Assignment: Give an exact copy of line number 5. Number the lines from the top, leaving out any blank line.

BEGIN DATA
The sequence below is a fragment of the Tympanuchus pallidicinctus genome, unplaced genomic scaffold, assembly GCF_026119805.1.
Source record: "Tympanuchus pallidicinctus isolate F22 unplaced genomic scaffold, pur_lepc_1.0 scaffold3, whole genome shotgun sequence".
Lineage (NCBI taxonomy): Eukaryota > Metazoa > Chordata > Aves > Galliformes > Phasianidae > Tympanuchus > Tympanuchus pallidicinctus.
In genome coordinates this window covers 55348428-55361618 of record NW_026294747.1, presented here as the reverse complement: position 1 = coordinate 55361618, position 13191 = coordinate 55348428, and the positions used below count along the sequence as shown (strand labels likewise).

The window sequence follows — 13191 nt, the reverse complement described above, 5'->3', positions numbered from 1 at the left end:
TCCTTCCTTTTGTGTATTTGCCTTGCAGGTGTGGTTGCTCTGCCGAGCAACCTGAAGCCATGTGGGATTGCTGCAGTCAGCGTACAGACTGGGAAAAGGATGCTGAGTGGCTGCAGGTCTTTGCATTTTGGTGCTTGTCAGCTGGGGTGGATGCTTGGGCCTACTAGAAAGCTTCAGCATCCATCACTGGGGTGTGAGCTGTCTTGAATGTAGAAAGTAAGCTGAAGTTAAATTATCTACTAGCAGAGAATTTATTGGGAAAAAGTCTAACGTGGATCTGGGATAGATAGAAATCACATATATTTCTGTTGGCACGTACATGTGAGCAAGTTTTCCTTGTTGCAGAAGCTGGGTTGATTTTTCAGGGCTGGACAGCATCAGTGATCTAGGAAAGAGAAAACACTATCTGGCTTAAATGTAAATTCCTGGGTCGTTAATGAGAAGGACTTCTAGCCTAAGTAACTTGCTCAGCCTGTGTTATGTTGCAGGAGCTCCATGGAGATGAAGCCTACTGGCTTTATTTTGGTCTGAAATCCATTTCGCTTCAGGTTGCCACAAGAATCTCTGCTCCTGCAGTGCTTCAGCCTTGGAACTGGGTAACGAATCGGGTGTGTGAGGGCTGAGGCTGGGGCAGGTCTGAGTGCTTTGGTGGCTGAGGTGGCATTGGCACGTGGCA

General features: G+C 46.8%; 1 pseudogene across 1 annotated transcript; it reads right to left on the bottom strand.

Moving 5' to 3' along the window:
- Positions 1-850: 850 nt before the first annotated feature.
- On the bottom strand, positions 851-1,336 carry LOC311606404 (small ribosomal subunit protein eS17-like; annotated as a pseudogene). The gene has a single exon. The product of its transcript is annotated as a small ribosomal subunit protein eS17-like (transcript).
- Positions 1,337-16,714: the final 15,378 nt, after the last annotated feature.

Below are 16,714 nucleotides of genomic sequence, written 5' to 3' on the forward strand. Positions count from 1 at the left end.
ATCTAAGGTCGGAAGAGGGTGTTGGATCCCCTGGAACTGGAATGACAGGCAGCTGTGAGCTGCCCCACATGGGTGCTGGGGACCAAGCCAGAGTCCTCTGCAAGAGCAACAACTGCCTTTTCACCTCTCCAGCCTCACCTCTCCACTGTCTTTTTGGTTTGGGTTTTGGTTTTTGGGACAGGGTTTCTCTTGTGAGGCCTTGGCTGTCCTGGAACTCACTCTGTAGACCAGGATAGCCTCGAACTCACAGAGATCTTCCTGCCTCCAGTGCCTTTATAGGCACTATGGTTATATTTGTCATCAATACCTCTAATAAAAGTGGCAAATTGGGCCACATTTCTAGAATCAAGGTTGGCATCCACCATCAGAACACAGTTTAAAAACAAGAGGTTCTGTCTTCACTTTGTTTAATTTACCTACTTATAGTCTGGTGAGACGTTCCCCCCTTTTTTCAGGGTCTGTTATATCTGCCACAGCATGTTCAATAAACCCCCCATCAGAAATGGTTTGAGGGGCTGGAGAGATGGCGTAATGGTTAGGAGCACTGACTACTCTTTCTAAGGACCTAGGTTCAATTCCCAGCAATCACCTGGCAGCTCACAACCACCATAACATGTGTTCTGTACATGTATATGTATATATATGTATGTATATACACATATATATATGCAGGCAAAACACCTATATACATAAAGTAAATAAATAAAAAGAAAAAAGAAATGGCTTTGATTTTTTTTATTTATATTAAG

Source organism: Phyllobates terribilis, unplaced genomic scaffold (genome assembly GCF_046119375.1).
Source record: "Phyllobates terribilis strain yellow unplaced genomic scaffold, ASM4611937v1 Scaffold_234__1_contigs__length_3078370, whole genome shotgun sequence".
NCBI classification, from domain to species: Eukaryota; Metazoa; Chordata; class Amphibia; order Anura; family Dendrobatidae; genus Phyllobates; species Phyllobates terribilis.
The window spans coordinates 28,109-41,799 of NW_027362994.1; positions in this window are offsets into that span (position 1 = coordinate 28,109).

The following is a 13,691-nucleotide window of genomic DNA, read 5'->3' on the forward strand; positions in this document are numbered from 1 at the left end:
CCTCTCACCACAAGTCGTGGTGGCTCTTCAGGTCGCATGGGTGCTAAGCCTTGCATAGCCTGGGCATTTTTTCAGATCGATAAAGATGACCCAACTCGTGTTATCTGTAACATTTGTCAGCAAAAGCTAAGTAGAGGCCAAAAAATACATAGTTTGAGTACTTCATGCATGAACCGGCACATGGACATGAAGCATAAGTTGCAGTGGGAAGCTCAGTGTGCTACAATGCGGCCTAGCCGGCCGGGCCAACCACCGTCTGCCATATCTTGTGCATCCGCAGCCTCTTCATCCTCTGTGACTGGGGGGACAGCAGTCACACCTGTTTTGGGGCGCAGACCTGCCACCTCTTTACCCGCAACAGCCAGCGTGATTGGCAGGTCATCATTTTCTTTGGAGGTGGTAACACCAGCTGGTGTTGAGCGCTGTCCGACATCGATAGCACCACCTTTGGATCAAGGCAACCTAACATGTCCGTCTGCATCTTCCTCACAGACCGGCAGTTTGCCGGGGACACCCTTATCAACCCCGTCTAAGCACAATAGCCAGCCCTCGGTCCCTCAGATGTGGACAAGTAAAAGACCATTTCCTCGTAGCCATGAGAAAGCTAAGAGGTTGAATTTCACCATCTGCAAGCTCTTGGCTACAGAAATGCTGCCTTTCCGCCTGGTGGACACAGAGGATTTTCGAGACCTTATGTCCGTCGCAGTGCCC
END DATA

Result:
The window sequence follows — 13191 nt, the reverse complement described above, 5'->3', positions numbered from 1 at the left end: